Health & Fitness

Coronavirus variant discovered in India is renamed Delta

If you haven’t yet mastered the name of the latest variant of the coronavirus to turn nations upside down – B.1.617.2, as evolutionary biologists call it – then don’t worry: the World Health Organization has proposed a solution.

The group said Monday that it had developed a less technical and easier to pronounce system for naming variants – the mutated versions of the virus that have sparked new attacks around the world.

Variants are assigned to letters of the Greek alphabet in the order in which they are classified as a potential threat by the WHO

For example, B.1.617.2, which contributed to a fatal surge in India, was named Delta after the new system. This variant can spread even faster than B.1.1.7, the variant discovered in the UK that has contributed to devastating waves of cases around the world. (The new name of B.1.1.7 is Alpha.)

Scientists will continue to assign long sequences of letters and numbers to new variants for their own purposes, but they hope that Greek letters will more easily roll out of the tongues of non-scientists.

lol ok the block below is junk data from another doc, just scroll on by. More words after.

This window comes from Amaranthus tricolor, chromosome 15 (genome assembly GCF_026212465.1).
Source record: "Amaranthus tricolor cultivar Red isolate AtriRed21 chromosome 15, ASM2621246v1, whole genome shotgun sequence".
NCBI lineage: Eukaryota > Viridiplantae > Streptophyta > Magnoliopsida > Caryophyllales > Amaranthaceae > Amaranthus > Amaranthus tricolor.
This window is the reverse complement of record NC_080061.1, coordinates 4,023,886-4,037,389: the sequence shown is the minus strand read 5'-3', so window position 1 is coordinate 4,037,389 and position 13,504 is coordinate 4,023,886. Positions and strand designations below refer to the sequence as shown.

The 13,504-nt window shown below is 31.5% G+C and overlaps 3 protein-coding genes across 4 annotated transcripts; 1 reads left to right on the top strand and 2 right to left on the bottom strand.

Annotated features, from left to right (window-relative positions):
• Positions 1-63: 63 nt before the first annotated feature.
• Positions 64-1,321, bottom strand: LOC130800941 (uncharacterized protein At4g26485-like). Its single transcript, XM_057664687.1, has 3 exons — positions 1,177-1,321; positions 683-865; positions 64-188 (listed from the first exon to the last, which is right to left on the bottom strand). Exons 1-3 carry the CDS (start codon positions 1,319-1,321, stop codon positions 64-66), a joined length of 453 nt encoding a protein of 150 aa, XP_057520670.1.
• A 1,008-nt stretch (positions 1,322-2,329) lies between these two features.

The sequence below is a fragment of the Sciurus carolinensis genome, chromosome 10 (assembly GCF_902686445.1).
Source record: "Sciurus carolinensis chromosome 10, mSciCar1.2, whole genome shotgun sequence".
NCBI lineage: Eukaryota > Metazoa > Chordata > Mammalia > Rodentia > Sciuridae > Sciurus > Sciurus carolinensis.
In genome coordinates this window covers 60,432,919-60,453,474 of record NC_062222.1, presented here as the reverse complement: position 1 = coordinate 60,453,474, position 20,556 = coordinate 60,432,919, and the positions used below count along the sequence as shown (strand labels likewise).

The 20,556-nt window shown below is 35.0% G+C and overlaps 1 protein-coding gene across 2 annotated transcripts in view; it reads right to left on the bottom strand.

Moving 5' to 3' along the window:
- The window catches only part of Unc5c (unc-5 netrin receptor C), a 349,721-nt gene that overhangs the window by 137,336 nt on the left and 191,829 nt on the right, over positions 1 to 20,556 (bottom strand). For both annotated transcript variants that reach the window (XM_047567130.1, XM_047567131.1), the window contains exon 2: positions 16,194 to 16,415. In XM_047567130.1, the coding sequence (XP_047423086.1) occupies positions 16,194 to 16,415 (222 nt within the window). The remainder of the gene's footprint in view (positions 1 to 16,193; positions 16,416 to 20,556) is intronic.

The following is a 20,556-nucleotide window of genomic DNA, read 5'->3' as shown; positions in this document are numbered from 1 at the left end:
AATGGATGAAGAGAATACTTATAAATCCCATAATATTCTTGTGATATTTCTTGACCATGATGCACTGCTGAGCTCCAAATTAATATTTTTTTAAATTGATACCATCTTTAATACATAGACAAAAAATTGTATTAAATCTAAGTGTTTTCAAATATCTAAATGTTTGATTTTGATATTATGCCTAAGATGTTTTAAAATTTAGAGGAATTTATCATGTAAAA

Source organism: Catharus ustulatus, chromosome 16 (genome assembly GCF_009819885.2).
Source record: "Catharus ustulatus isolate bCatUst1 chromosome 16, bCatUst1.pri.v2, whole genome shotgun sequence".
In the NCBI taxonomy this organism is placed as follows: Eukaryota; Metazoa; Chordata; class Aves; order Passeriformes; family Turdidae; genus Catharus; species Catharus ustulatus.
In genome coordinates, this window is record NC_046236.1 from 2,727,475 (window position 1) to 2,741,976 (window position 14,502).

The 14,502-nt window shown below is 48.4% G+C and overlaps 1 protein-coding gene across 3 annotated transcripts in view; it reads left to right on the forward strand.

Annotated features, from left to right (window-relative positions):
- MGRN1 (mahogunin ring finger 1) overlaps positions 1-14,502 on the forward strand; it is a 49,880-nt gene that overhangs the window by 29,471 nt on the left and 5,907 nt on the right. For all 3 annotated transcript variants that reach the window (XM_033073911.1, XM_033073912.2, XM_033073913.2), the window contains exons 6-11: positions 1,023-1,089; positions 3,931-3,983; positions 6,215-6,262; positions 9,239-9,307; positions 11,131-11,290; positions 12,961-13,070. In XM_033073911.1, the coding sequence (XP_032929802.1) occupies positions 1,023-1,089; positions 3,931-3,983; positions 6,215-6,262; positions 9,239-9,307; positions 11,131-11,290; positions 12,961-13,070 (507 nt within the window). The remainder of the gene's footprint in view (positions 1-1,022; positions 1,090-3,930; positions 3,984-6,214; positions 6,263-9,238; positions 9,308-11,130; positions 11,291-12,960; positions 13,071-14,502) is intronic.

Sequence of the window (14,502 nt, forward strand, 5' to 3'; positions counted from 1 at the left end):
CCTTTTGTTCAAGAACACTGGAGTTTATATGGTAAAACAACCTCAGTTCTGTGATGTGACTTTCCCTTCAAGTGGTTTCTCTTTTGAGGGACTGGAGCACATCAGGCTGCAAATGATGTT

There is also a deeper motivation: The letter-number system was so complicated that many people instead referred to variants about the places where they were discovered (e.g. the Indian variant for B.1.617.2). Scientists fear these informal nicknames can be both imprecise and stigmatizing, penalizing countries for investing in the genome sequencing necessary to sound the alarm of new mutations that may have surfaced elsewhere.

Whether the Greek letters stick is another question. It has been months since experts convened by the WHO started debating the issue, spreading labels like “the British variant” and “the South African variant” in the news media.

The experts said they considered a number of alternatives, such as taking syllables from existing words to form new words. But too many of those syllable combinations are already recognizable names of places or companies, they said.

And the Greek letters had just been relieved of another task: the World Meteorological Organization announced in March that it would no longer use them to name hurricanes.

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